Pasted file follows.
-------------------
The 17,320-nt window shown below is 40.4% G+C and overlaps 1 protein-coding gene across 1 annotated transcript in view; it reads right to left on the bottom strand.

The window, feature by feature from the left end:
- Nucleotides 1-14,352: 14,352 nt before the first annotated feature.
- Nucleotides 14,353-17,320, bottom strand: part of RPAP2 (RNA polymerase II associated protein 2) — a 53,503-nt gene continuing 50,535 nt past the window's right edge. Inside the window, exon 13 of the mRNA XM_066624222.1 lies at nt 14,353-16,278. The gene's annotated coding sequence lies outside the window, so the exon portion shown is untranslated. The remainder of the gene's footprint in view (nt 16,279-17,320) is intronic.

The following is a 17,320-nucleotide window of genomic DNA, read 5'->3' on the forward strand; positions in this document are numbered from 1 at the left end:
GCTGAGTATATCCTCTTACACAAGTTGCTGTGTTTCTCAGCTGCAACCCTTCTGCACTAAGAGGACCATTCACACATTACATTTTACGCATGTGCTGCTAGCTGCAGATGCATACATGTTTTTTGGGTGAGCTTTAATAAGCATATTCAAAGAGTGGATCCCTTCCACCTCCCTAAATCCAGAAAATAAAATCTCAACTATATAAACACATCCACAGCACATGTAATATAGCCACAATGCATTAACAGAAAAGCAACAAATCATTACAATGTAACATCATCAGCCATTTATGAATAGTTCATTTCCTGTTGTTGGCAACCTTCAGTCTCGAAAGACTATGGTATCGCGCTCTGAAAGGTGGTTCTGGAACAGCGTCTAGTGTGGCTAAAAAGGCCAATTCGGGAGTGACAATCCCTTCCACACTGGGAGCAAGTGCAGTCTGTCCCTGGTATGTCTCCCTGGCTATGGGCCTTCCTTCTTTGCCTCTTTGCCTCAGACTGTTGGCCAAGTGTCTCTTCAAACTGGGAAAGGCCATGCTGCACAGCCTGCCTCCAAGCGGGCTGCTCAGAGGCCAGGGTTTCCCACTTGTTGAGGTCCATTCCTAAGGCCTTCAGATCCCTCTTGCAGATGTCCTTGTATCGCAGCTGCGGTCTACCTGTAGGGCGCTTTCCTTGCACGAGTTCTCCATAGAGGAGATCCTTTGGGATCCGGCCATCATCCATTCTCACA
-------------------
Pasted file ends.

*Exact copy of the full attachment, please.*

The 17,320-nt window shown below is 40.4% G+C and overlaps 1 protein-coding gene across 1 annotated transcript in view; it reads right to left on the bottom strand.

The window, feature by feature from the left end:
- Nucleotides 1-14,352: 14,352 nt before the first annotated feature.
- Nucleotides 14,353-17,320, bottom strand: part of RPAP2 (RNA polymerase II associated protein 2) — a 53,503-nt gene continuing 50,535 nt past the window's right edge. Inside the window, exon 13 of the mRNA XM_066624222.1 lies at nt 14,353-16,278. The gene's annotated coding sequence lies outside the window, so the exon portion shown is untranslated. The remainder of the gene's footprint in view (nt 16,279-17,320) is intronic.

The following is a 17,320-nucleotide window of genomic DNA, read 5'->3' on the forward strand; positions in this document are numbered from 1 at the left end:
GCTGAGTATATCCTCTTACACAAGTTGCTGTGTTTCTCAGCTGCAACCCTTCTGCACTAAGAGGACCATTCACACATTACATTTTACGCATGTGCTGCTAGCTGCAGATGCATACATGTTTTTTGGGTGAGCTTTAATAAGCATATTCAAAGAGTGGATCCCTTCCACCTCCCTAAATCCAGAAAATAAAATCTCAACTATATAAACACATCCACAGCACATGTAATATAGCCACAATGCATTAACAGAAAAGCAACAAATCATTACAATGTAACATCATCAGCCATTTATGAATAGTTCATTTCCTGTTGTTGGCAACCTTCAGTCTCGAAAGACTATGGTATCGCGCTCTGAAAGGTGGTTCTGGAACAGCGTCTAGTGTGGCTAAAAAGGCCAATTCGGGAGTGACAATCCCTTCCACACTGGGAGCAAGTGCAGTCTGTCCCTGGTATGTCTCCCTGGCTATGGGCCTTCCTTCTTTGCCTCTTTGCCTCAGACTGTTGGCCAAGTGTCTCTTCAAACTGGGAAAGGCCATGCTGCACAGCCTGCCTCCAAGCGGGCTGCTCAGAGGCCAGGGTTTCCCACTTGTTGAGGTCCATTCCTAAGGCCTTCAGATCCCTCTTGCAGATGTCCTTGTATCGCAGCTGCGGTCTACCTGTAGGGCGCTTTCCTTGCACGAGTTCTCCATAGAGGAGATCCTTTGGGATCCGGCCATCATCCATTCTCACA